Jess Jiang / St. Louis Public Radio

After 14 months of preparation, the "For the Sake of All" authors released their final report Friday at the Missouri History Museum. Hundreds of St. Louis community members attended the presentation. Researchers from Washington University in St. Louis and St. Louis University showed how poverty, race, and education can impact health and life expectancy for African Americans in the region. 

St. Louis VA hospital
Jess Jiang / St. Louis Public Radio

U.S. Sen. Roy Blunt, R-Mo., calls it "outrageous" that the the Department of Veterans Affairs hasn't answered questions about quality and timeliness of mental health care in the VA St. Louis Health Care System. The senator met with hospital officials in St. Louis Wednesday, after allegations from the former chief of psychiatry, Dr. Jose Mathews, that mental health doctors weren't seeing enough patients and veterans were waiting a month or more to see a psychiatrist. 

Sergio Ruiz ( / Flickr

The courtroom battle between ride-sharing app Lyft and the taxi commission came to a close Wednesday. After four days of testimony. Both sides have called their last witnesses. The taxi commission is seeking a preliminary injunction in St. Louis Circuit Court to prevent Lyft from doing business. 

Lyft's strategy during the trial was essentially tit for tat. For every expert the Metropolitan Taxicab Commission called, Lyft had one to match -- and more.

Sergio Ruiz ( / Flickr

The legal battle between the ride-sharing app Lyft and the Metropolitan Taxicab Commission continued for a third day today at the Carnahan Courthouse. 

Lyft representative Joseph Okpaku spent yet another day on the witness stand. Okpaku testified Monday that the company is not a cab service, that its cars are not "vehicles for hire," and that Lyft's insurance was better than what St. Louis requires of its taxis. The Metropolitan Taxicab Commission, which is seeking a preliminary injunction against Lyft to stop doing business in St. Louis, challenged Okpaku's assertions Tuesday. 

Courtesy of Lyft

Missouri's Lt. Gov. Peter Kinder, weighed in on a St. Louis matter Monday. He took the stand on behalf of Lyft in a court hearing over whether or not the ride sharing app should be considered a car or a taxicab. In his testimony, Kinder explained how he tried to book a Lyft car a few weeks ago, only to learn, to his dismay, that St. Louis's taxi commission was blocking the startup.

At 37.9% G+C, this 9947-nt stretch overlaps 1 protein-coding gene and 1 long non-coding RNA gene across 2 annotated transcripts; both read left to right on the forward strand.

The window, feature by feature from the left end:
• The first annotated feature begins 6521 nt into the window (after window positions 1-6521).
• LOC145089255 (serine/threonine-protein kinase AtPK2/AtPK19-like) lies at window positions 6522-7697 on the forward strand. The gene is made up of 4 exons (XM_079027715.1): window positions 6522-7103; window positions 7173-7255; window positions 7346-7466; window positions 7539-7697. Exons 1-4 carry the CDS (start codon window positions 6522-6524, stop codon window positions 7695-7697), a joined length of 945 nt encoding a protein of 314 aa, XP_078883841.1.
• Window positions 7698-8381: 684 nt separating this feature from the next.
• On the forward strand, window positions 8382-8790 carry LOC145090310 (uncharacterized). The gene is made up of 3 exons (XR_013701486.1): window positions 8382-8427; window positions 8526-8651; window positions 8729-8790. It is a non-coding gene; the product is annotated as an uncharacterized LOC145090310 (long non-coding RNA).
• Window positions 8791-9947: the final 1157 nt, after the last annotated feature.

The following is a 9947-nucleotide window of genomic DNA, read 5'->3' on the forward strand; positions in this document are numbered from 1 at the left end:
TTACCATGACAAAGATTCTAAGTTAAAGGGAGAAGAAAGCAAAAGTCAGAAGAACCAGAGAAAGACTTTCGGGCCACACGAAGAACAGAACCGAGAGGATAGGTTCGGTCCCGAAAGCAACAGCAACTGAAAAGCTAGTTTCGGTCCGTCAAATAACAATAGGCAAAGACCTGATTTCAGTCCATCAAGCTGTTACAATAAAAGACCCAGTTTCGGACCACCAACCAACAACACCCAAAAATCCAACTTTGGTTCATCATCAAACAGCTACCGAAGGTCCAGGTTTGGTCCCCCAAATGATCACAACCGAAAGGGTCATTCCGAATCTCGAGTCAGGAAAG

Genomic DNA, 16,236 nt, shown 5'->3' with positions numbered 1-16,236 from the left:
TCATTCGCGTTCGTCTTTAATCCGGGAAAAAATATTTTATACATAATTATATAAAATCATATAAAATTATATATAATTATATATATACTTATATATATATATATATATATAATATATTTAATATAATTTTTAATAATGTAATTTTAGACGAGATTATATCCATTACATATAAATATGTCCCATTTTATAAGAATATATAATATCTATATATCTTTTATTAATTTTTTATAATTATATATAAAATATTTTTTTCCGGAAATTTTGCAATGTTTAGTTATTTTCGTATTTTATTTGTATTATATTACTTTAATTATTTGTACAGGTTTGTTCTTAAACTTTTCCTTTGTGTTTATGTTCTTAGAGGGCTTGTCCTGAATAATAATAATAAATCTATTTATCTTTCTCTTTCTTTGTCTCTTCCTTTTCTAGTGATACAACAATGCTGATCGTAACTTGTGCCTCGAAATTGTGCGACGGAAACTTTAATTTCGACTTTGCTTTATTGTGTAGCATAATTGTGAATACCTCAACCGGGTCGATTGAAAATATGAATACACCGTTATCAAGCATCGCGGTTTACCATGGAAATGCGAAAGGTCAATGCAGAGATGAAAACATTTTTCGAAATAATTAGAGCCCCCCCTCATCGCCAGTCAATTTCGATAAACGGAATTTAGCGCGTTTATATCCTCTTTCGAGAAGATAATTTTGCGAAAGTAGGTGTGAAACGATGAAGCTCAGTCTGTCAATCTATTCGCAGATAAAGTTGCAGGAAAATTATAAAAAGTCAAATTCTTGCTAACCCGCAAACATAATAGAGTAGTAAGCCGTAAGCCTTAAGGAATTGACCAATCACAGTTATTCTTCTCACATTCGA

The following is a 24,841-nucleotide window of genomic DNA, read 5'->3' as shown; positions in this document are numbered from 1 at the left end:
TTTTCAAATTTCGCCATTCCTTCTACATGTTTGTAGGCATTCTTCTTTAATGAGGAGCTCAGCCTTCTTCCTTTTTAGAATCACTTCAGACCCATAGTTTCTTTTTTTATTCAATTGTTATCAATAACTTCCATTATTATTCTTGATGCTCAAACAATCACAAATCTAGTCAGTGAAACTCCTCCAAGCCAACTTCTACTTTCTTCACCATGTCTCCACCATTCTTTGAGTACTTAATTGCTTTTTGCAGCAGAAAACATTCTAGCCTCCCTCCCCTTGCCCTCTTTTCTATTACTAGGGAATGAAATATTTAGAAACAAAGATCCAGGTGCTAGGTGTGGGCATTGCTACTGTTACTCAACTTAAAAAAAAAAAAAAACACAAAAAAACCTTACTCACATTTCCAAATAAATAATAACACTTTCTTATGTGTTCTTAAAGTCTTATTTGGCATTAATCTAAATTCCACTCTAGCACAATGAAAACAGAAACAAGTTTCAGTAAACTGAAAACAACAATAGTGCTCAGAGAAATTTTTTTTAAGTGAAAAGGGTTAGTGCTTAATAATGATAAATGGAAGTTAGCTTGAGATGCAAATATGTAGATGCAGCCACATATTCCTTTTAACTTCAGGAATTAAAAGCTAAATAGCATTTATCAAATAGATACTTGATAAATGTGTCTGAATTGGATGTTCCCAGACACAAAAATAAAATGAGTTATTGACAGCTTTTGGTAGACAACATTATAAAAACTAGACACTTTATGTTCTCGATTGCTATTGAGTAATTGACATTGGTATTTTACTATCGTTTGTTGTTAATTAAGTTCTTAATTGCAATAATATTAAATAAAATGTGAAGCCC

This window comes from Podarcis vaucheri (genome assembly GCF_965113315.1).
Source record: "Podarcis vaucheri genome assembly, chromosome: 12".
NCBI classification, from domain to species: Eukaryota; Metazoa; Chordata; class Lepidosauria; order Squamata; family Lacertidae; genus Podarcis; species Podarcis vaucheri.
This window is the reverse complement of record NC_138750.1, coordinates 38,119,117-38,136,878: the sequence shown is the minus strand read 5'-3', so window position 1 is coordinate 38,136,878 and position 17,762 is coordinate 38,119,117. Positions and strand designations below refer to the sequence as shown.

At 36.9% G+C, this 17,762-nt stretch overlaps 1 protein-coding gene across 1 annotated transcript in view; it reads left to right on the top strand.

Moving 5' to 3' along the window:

Striking fast food workers in south St. Louis, MO.
Jess Jiang / St. Louis Public Radio

Fast food workers around the globe and in St. Louis went on strike Thursday. Workers, wearing black T-shirts that say "Show Me $15," rallied in front of a Wendy's in south St. Louis. The workers are asking for $15 an hour, about double what many workers currently receive. 

Courtesy of Lyft

Lyft, a ridesharing app that connects passengers to drivers, is in a legal battle for its existence in St. Louis.

The Metropolitian Taxicab Commission is asking a judge to issue an injunction to prevent Lyft from operating in the city. Lyft started its operations in late April. But after the commission won a temporary restraining order against Lyft, the company had to stop services.

Jess Jiang / St. Louis Public Radio

Michael Sam, the only openly gay professional football player, was introduced at a news conference at Rams Park Tuesday. 

Sam received unprecedented attention for a 249th pick in the NFL draft. He answered questions for nearly half an hour during the news conference. That's much longer than what even No. 2 draft pick, fellow St. Louis rookie, Greg Robinson, had to endure.